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Summary: Jesus deals with the motivation in which one carries out their religious devotion.

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“A Question of Motive.”

Matthew 6:1-8, 16-18

Jesus has just finished describing the incredibly high standards of behavior required of those who would be His disciples. In verse twenty of the previous chapter Jesus had told His disciples that their right-eousness must exceed that of the Pharisee and teachers of the law. Then beginning in verse twenty-one through verse forty-eight Jesus gave six examples of how the teachers of the law had changed the law to suit themselves.

Jesus now moves to dealing with the motivation in which one carries out their religious devotion. Jesus declares that even right things can be done for the wrong motives. Why people do good things may not be as obvious as we think. “I read a story about vandals who cut down 6 huge royal palms along a major Miami Blvd. The city wasn’t sure if they could pay to replace palms that large. But then someone donated 6 more…even bigger ones. They had them planted even. The old ones were 15 ft. high and were a nice fore-ground to a billboard which said, ‘Fly Delta’. The new ones were 35 ft…completely hiding the sign. The new donor: Eastern Airlines! [Jerry Shirley. “A Super Secret Message.” Matthew 6:1-18.]

To make His point about motivation Jesus uses as examples the three most important demonstrations of religious devotion in Jewish religious practice; giving, prayer and fasting. The question of motive still comes into play in our religious lives today, especially when in our day there are some who teach that material prosperity is a demonstration of the favor of God. God wants us to give, to pray and to fast, but he wants us to do it for the right reasons. Those who would be disciples of Jesus are to practice their religion from the heart and not for the notice and reward of men.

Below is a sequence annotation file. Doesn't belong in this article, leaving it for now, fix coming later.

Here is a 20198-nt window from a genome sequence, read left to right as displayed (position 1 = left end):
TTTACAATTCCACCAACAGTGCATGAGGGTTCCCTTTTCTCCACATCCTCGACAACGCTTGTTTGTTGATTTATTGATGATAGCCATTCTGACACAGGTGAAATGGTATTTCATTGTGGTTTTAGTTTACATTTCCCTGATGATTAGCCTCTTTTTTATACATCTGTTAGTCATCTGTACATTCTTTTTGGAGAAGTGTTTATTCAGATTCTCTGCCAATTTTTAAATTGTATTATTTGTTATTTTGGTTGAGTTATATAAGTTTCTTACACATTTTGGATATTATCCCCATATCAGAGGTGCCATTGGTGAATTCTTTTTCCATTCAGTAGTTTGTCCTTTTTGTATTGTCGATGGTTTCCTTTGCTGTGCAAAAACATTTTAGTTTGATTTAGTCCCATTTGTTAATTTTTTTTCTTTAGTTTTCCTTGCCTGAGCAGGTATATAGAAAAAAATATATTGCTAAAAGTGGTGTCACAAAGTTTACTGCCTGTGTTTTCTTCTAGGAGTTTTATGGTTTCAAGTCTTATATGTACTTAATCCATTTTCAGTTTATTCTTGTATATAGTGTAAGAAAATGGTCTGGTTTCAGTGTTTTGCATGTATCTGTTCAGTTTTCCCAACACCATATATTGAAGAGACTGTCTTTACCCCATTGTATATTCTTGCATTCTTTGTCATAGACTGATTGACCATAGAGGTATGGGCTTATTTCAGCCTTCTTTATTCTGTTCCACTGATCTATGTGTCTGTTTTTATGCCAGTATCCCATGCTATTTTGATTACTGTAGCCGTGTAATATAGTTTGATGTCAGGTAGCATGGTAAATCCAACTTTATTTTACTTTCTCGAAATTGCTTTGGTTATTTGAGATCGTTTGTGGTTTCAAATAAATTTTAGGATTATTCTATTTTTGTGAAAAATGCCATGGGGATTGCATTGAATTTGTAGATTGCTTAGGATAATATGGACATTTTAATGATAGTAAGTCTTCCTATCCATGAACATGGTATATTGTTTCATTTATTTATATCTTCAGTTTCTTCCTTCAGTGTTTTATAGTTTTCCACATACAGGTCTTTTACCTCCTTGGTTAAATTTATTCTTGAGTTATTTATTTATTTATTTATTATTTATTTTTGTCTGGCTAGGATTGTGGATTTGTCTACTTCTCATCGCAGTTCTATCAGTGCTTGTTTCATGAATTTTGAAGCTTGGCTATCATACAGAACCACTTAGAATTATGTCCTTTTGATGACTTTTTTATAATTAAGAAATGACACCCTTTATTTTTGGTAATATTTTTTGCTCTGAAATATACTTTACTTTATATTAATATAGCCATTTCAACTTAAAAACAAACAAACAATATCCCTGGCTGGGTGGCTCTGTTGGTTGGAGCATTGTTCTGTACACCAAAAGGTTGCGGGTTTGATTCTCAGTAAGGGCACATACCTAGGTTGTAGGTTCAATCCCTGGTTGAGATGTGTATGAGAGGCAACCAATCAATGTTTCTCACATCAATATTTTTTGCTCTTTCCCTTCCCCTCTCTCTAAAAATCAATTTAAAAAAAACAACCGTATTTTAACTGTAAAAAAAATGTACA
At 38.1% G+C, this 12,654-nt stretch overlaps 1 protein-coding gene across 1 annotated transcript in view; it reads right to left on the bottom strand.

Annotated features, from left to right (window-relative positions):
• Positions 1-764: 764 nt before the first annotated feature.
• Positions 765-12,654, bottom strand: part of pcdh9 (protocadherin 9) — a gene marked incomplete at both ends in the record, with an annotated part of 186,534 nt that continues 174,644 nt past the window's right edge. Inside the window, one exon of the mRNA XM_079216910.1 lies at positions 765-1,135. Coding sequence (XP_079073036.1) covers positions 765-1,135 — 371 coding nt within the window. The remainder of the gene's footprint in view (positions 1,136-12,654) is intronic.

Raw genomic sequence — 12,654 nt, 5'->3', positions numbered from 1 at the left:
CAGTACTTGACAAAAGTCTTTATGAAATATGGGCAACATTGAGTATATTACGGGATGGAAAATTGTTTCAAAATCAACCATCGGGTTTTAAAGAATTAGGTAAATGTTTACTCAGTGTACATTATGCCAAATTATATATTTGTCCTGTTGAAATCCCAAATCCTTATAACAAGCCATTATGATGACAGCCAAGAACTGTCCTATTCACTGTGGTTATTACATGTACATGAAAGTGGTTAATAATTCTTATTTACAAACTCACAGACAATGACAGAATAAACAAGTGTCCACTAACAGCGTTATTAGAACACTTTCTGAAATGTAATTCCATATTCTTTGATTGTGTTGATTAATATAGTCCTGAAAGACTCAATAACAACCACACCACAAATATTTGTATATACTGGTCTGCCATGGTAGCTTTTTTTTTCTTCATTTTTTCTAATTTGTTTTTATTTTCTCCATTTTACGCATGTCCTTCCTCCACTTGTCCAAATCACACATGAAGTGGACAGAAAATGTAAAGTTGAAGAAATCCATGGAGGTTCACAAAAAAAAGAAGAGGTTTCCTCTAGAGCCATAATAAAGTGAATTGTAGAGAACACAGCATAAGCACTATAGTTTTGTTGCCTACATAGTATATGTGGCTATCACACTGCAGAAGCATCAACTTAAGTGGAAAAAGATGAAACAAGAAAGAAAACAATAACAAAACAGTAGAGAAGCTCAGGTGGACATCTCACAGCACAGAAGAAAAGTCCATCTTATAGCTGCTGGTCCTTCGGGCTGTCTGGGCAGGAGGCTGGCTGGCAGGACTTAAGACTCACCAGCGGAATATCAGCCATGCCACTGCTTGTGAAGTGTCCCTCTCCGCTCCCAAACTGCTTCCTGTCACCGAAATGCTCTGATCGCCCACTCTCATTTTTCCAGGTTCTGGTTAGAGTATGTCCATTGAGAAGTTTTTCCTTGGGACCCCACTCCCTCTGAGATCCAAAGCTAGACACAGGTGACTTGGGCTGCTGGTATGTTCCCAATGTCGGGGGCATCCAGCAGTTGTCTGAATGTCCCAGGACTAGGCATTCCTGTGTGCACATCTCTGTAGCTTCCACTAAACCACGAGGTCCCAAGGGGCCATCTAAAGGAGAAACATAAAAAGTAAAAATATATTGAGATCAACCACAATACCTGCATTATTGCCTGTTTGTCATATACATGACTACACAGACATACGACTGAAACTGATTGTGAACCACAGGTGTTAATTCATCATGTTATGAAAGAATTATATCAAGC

Jesus introduces the subject in verse one saying, "Take heed that you do not do your charitable deeds before men, to be seen by them. Otherwise you have no reward from your Father in heaven.”

The principle is; “Beware of doing the right thing for the wrong reasons.” The fundamental principle is found in that the word translated “take heed” or “beware” (NASB, ESV) is not only an impera-tive but it in the present tense denoting that the disciples must continually guard against doing good deeds for the wrong reason.

‘‘In normal, everyday conversations most of us have learned to use the absolute words such as always and every sparingly. We know that statements such as ‘You always leave the dishes on the table’ or ‘Every time I want to talk to you, you’re watching television’ or ‘You always want to be in control’ can get us in hot water… But Jesus’ words here are absolute. Jesus is saying, ‘Anyone who does a good deed so as to be seen and appreciated by others will lose his or her reward, no matter how ‘good’ and beneficial the deed is. Absolutely no exceptions!” [R. Kent Hughes. “The Sermon on The Mount” (Wheaton, ILL: Crossway Books, 2001) p. 146]

The question that we must each ask ourselves is: “Do I want the approval of God or the approval of others?” The truth is that it is almost impossible to have both. What Jesus deals with in these verses is the human tendency in each of us that desires the apprec-iation of others. This is shown when in verse one the word translated “to be seen” (theathenai) is from the same root word that we get the word “theater” from. It has in mind a spectacle to be gazed at.

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